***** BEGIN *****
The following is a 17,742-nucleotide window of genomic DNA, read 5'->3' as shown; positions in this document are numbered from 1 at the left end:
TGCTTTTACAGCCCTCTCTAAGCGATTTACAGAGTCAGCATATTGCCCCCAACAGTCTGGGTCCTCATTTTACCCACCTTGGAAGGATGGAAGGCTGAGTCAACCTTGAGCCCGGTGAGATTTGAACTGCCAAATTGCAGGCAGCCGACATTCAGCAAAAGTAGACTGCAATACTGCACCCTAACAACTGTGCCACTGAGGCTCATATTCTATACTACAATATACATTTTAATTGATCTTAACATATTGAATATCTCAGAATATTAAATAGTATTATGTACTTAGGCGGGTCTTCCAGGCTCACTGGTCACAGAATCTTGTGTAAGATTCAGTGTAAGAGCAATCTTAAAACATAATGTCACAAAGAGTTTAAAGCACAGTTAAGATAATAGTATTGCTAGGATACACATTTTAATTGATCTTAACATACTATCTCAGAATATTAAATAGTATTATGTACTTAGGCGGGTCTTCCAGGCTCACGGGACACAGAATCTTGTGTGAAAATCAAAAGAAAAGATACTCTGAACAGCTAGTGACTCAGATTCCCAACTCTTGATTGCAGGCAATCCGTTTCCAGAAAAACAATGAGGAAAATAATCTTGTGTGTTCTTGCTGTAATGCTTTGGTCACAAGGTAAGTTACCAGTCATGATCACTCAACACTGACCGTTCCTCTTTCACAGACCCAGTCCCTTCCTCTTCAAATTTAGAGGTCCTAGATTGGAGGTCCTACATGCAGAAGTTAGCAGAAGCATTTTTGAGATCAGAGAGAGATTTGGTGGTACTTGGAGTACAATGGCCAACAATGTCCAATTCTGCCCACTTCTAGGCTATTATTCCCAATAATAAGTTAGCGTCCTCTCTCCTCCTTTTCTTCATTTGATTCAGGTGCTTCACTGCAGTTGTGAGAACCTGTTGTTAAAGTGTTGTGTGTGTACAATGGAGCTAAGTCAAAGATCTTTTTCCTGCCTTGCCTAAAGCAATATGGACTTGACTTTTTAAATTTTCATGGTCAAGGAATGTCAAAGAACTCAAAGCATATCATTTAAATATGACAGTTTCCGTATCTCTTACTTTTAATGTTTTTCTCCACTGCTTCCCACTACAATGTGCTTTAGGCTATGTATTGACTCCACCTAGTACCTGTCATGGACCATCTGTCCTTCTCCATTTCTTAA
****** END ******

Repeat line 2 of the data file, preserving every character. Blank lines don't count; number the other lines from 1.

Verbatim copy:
TGCTTTTACAGCCCTCTCTAAGCGATTTACAGAGTCAGCATATTGCCCCCAACAGTCTGGGTCCTCATTTTACCCACCTTGGAAGGATGGAAGGCTGAGTCAACCTTGAGCCCGGTGAGATTTGAACTGCCAAATTGCAGGCAGCCGACATTCAGCAAAAGTAGACTGCAATACTGCACCCTAACAACTGTGCCACTGAGGCTCATATTCTATACTACAATATACATTTTAATTGATCTTAACATATTGAATATCTCAGAATATTAAATAGTATTATGTACTTAGGCGGGTCTTCCAGGCTCACTGGTCACAGAATCTTGTGTAAGATTCAGTGTAAGAGCAATCTTAAAACATAATGTCACAAAGAGTTTAAAGCACAGTTAAGATAATAGTATTGCTAGGATACACATTTTAATTGATCTTAACATACTATCTCAGAATATTAAATAGTATTATGTACTTAGGCGGGTCTTCCAGGCTCACGGGACACAGAATCTTGTGTGAAAATCAAAAGAAAAGATACTCTGAACAGCTAGTGACTCAGATTCCCAACTCTTGATTGCAGGCAATCCGTTTCCAGAAAAACAATGAGGAAAATAATCTTGTGTGTTCTTGCTGTAATGCTTTGGTCACAAGGTAAGTTACCAGTCATGATCACTCAACACTGACCGTTCCTCTTTCACAGACCCAGTCCCTTCCTCTTCAAATTTAGAGGTCCTAGATTGGAGGTCCTACATGCAGAAGTTAGCAGAAGCATTTTTGAGATCAGAGAGAGATTTGGTGGTACTTGGAGTACAATGGCCAACAATGTCCAATTCTGCCCACTTCTAGGCTATTATTCCCAATAATAAGTTAGCGTCCTCTCTCCTCCTTTTCTTCATTTGATTCAGGTGCTTCACTGCAGTTGTGAGAACCTGTTGTTAAAGTGTTGTGTGTGTACAATGGAGCTAAGTCAAAGATCTTTTTCCTGCCTTGCCTAAAGCAATATGGACTTGACTTTTTAAATTTTCATGGTCAAGGAATGTCAAAGAACTCAAAGCATATCATTTAAATATGACAGTTTCCGTATCTCTTACTTTTAATGTTTTTCTCCACTGCTTCCCACTACAATGTGCTTTAGGCTATGTATTGACTCCACCTAGTACCTGTCATGGACCATCTGTCCTTCTCCATTTCTTAA